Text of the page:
Student Ratings of Instruction in College and University Courses

Chapter
Part of the Higher Education: Handbook of Theory and Research book series (HATR, volume 29)

Abstract

Findings from research on student ratings are summarized from the 1970s to 2013. There were 1,874 references, including 564 since 1994, using the ERIC descriptors “student evaluation of teacher performance” and “higher education.” The authors address the validity of self-report data, misconceptions about student ratings, essentials of credible research, and elements of reliability and validity. Evidence of reliability includes consistency, stability, and generalizability of ratings. Validity evidence consists of relations to other variables, including achievement; instructor self-ratings; ratings by administrators, colleagues, alumni, and trained observers; and student-written comments as well as survey multidimensionality. Possible sources of bias are extraneous student, instructor, and course characteristics either unrelated or related to ratings. Few meaningful differences occur between ratings administered online versus on paper and ratings in online versus face-to-face courses. Recommendations are made for the appropriate use of student ratings and for future research.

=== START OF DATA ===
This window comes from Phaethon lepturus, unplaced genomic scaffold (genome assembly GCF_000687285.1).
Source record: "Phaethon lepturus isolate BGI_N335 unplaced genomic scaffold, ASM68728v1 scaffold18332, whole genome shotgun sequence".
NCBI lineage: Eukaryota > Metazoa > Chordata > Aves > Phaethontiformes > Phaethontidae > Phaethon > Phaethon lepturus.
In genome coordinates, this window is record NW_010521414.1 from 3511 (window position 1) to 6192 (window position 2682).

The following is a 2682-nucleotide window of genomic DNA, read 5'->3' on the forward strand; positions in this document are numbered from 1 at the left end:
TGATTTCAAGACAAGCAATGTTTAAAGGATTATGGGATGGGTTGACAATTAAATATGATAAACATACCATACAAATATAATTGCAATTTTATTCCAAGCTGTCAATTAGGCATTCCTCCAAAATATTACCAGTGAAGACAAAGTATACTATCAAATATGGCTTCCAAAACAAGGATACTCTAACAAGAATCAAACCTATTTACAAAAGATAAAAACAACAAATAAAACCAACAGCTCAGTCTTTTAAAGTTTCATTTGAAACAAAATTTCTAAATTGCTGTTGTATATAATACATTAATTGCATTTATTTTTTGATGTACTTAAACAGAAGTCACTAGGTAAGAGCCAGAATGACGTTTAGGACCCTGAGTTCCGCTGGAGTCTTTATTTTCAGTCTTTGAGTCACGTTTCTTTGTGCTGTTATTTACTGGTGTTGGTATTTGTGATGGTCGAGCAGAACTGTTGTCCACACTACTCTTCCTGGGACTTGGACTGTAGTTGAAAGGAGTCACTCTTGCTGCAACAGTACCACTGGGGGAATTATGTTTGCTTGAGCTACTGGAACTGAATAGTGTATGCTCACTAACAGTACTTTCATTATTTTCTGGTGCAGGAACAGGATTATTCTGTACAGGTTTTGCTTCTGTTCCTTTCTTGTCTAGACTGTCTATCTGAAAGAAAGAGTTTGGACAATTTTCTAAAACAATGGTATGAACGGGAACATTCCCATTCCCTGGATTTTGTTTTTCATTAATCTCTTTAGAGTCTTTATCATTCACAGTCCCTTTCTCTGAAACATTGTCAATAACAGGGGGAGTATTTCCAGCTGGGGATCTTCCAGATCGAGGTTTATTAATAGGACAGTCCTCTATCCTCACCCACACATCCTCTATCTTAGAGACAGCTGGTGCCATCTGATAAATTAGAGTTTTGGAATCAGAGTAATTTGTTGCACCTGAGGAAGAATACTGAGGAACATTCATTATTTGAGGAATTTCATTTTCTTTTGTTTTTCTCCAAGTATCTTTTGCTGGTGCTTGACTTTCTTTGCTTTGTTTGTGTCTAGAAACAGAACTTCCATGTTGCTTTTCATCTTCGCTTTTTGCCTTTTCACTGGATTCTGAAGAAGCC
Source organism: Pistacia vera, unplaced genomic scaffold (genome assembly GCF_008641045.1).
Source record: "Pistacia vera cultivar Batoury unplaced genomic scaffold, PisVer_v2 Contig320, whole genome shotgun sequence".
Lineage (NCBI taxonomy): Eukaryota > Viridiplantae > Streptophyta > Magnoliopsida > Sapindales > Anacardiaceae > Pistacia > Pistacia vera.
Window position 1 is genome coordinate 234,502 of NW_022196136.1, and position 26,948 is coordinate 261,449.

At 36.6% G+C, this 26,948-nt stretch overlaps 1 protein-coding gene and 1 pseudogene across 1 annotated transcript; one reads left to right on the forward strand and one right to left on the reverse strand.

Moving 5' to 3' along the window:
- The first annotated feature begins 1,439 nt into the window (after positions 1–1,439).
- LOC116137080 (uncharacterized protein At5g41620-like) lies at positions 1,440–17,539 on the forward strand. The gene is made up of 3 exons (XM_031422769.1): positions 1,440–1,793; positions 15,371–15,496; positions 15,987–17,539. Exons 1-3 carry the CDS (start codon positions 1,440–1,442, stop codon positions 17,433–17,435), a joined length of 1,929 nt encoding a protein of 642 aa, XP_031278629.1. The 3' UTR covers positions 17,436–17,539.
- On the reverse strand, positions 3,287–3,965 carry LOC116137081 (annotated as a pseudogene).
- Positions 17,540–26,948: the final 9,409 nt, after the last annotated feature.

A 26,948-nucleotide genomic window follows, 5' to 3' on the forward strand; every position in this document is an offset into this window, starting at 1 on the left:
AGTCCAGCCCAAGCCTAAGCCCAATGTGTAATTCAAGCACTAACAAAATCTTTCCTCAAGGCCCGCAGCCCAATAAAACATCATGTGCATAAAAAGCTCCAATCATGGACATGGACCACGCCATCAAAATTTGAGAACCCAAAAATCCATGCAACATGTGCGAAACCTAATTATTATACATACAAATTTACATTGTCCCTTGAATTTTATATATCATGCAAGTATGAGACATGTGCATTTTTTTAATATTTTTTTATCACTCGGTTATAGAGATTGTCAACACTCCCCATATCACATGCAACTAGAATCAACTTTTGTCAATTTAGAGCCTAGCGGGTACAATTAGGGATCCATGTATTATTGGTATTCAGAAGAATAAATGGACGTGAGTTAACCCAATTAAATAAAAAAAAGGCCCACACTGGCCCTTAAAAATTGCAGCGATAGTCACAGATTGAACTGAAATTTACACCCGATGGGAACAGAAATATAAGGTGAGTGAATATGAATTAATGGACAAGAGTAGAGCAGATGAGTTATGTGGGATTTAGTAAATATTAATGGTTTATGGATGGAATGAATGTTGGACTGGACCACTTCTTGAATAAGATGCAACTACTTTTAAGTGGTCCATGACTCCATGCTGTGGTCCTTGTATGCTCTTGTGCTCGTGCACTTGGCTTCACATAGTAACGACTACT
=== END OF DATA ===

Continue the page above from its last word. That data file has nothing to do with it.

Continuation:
Notes

Acknowledgment

The authors wish to thank The IDEA Center for granting permission to use chapter portions of IDEA Paper No. 50, Student Ratings of Teaching: A Summary of Research and Literature.

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© Springer Science+Business Media Dordrecht 2014

Authors and Affiliations

  1. 1.The IDEA CenterManhattanUSA
  2. 2.Kansas State UniversityManhattanUSA

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